Le Centre de services scolaire (CSS) de l’Estuaire a procédé, au cours des derniers mois, à une vaste opération de dépistage afin de mesurer la concentration de plomb dans près de 400 points d’eau de ses écoles primaires, destinés à la consommation. « À la demande du ministère de l’Éducation et de l’Enseignement supérieur, ces analyses ont permis de démontrer que 88 %, soit 346 des 395 points d’eau analysés respectaient la nouvelle norme de Santé Canada, établie à 5 microgrammes par litre d’eau », mentionne l’agente aux communications du CSS de l’Estuaire, Patricia Lavoie. Des 21 écoles ayant fait l’objet d’une analyse, quatre présentaient des résultats 100 % conformes aux normes gouvernementales. Il s’agit des écoles Notre-Dame-du-Sacré-Cœur, Saint-Cœur-de-Marie de Colombier ainsi que Bois-du-Nord et Boisvert de Baie-Comeau. Quelque 11 établissements ne comptaient qu’un ou deux points d’eau potable dont la concentration de plomb excédait la limite acceptable. Pour les autres, le taux de non-conformité variait de 18 % à 44 %. Pour l’ensemble des points d’eau où les résultats ont démontré une concentration de plomb dans l’eau excédant les normes de Santé Canada, des correctifs ont immédiatement été apportés. « Pour ce faire, le service des ressources matérielles a procédé à l’installation d’un filtre spécialisé afin de traiter l’eau des buvettes problématiques, ce qui représente un correctif permanent aux points d’eau concernés », explique Mme Lavoie. Afin de garantir la qualité de l’eau potable mise à la disposition des élèves et du personnel, l’ensemble des établissements avaient également installé à titre préventif, il y a déjà plus d’un an, des affiches indiquant les consignes propres à chacun des points d’eau. « Cet affichage, qui permettait déjà de se conformer aux normes en vigueur, demeurera en place tout comme la décision de réserver les lavabos des toilettes et des vestiaires exclusivement pour le lavage des mains et le brossage des dents, conformément aux directives ministérielles », de préciser l’agente aux communications. Le CSS de l’Estuaire poursuivra par ailleurs son travail, au cours des prochaines semaines, afin d’installer des filtres accrédités à l’ensemble des points d’eau potable de ses établissements. Appel d’offres Ayant condamné toutes les buvettes ne permettant pas un remplissage sans contact en raison des risques de contamination liés à la COVID-19, le service des ressources matérielles procédera à un appel d’offres permettant de faire l’acquisition et l’installation de buvettes sans contact dotées d’un filtre accrédité afin de remplacer toutes celles actuellement fermées dans le but de limiter la propagation des différents virus qui circulent en milieu scolaire. Mentionnons finalement qu’à compter de 2021-2022, la réfection intérieure des écoles primaires sera amorcée de façon intensive. « Ces chantiers permettront notamment le remplacement de la tuyauterie domestique et, par le fait même, l’élimination de matériaux à base de plomb susceptibles d’influencer la contamination de l’eau potable », soutient Patricia Lavoie. D’ailleurs, la réfection de blocs sportifs, de vestiaires et de salles de bain a permis de pallier cette problématique dans plusieurs écoles au cours des dernières années. L’opération se poursuit Une opération de dépistage semblable sera réalisée dans les écoles secondaires et les centres de formation professionnelle et d’éducation des adultes à compter de la mi-décembre. En raison du surplus de travail engendré par la pandémie, le gouvernement a donné aux centres de services scolaires jusqu’au 1er mars pour compléter les analyses et les travaux correctifs dans l’ensemble de leurs établissements. « L’affichage indiquant l’importance de laisser couler l’eau une minute avant consommation ou encore de ne pas consommer l’eau à certains endroits est cependant en place partout sur le territoire depuis l’automne 2019 », conclut Mme Lavoie.Johannie Gaudreault, Initiative de journalisme local, Journal Haute-Côte-Nord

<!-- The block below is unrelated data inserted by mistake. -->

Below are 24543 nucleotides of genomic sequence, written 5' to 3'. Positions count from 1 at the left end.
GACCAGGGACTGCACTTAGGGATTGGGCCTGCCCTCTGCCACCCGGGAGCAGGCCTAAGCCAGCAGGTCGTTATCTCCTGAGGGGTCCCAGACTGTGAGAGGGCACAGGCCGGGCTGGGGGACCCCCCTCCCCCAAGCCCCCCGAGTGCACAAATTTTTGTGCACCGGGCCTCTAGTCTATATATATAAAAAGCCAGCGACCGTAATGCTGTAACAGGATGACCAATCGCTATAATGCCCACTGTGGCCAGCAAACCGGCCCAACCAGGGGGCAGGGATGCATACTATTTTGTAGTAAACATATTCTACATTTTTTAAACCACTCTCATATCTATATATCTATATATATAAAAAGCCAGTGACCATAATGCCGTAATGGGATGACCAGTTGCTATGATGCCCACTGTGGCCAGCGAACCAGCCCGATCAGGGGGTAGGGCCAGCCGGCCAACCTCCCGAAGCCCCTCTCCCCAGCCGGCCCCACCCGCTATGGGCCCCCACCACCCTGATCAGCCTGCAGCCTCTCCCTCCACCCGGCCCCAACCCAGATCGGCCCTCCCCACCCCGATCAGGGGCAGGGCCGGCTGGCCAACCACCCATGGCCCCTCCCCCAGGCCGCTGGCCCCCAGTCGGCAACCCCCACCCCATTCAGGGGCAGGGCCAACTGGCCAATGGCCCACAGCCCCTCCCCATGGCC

Fossil fuel production around the world must start winding down now, dropping by six per cent per year for the next decade to avoid the more extreme consequences of the climate emergency, according to a major new study backed by the United Nations. Instead, governments around the world, including Canada, expect to go in the opposite direction — producing more coal, oil or natural gas “far in excess of the levels consistent with the Paris Agreement temperature limits,” states the 2020 Production Gap report, released Wednesday. Researchers working in collaboration with the UN’s Environment Program looked at publicly available energy strategies of eight major fossil fuel-producing countries that collectively account for 60 per cent of the global fossil fuel supply. They found a planned average annual increase of about two per cent per year to carbon-intensive energy production. Such production levels would result in more than double, or 120 per cent more, high-carbon fuels by 2030 than would be consistent with holding global heating below 2 C above pre-industrial levels. “Governments are altogether still planning on producing far too many fossil fuels,” said Ploy Pattanun Achakulwisut, a scientist with the Stockholm Environment Institute (SEI) and the corresponding author of the report’s chapter on the production gap. This includes Canada, which expects its crude oil and natural gas production to keep steadily climbing over the next two decades, even as the federal Liberal government commits to net-zero emissions nationwide by 2050 and promises to increase the stringency of its 2030 emissions target. Canadian crude oil production isn’t expected to peak until at least 2039, and natural gas production isn’t expected to peak until 2040, according to projections from the federal energy regulator that were released last week. Wednesday’s report cites Canadian projections showing 6.4 million barrels of oil per day and 187 billion cubic metres of natural gas by 2030. Julia Levin, climate and energy program manager at Environmental Defence, said the report sounds the alarm over the disconnect between the climate commitments of countries and their plans for their energy sectors. As a wealthy nation, said Levin, with expertise in renewable energy and clean technology, Canada has the ability to start down a path of a managed decline of fossil fuel production, while ensuring such a transition is just and equitable for workers in the sector. “It will require courage and leadership from our elected leaders to start having honest conversations about what achieving zero emissions really means, and to stop dancing around an obvious truth: That we must transition off of fossil fuels,” she said. Canada is one of four countries examined in the report, along with Australia, the United States and Russia, that are forecasting increases in their oil and gas production. The eight countries studied also include China, India, Indonesia and Norway. The researchers — who also hailed from the International Institute for Sustainable Development (IISD), Overseas Development Institute (ODI) and European think tank E3G — said the COVID-19 pandemic and the lockdown measures meant to stop the spread of the virus did take a bite out of fossil fuel production, but not nearly enough to stave off harsher climate disruptions. They said preliminary estimates suggest global fossil fuel production will drop by seven per cent in 2020, relative to last year. Coal will drop by eight per cent, oil will drop by seven per cent and natural gas will drop by three per cent. Pre-COVID-19 energy plans, as well as government stimulus and recovery measures, however, could “prompt a return to pre-COVID production trajectories that lock in severe climate disruption.” “To date, governments have committed far more COVID-19 funds to fossil fuels than to clean energy,” the report states. “As of November 2020, G20 governments had committed US$233 billion to activities that support fossil fuel production and consumption, as compared with US$146 billion to renewable energy, energy efficiency, and low-carbon alternatives.” One very important fossil fuel player is missing from the report: The researchers could not find data from Saudi Arabia. But the state-controlled fossil fuel giant Saudi Aramco has indicated in a Reuters story that it will ramp up production as soon as demand returns “before a shift to cleaner energy makes crude all but worthless.” The federal government gets credit in the report for committing $1.7 billion towards cleaning up orphaned and abandoned oil and gas wells, and for launching a methane emissions reduction program. Canada, with its carbon pricing system, is also one of several governments that have introduced reforms and limits to fossil fuel consumption. It is also one of three countries to have set up bodies that are helping design policies to facilitate a “just transition” away from fossil fuels. Meanwhile, Alberta is also noted for contributing $180 million to its Technology Innovation and Emissions Reduction system, meant to help large industrial emitters cut their pollution. Michael Lazarus, director of SEI’s U.S. centre and co-ordinating lead author of the report, noted that even though Canadian oil production is forecasted to continue to rise, the Canada Energy Regulator had “substantially ramped down” the projections in its latest report. “I think we may begin to see other countries starting to do the same,” he said. “But the point is they need to be encouraged to do so. It doesn’t necessarily come automatically.” Canada is also listed as a “leading provider of fossil fuel producer subsidies” and Alberta’s equity and loan guarantees for the Keystone XL pipeline are also singled out. Carl Meyer / Local Journalism Initiative / Canada’s National ObserverCarl Meyer, Local Journalism Initiative Reporter, National Observer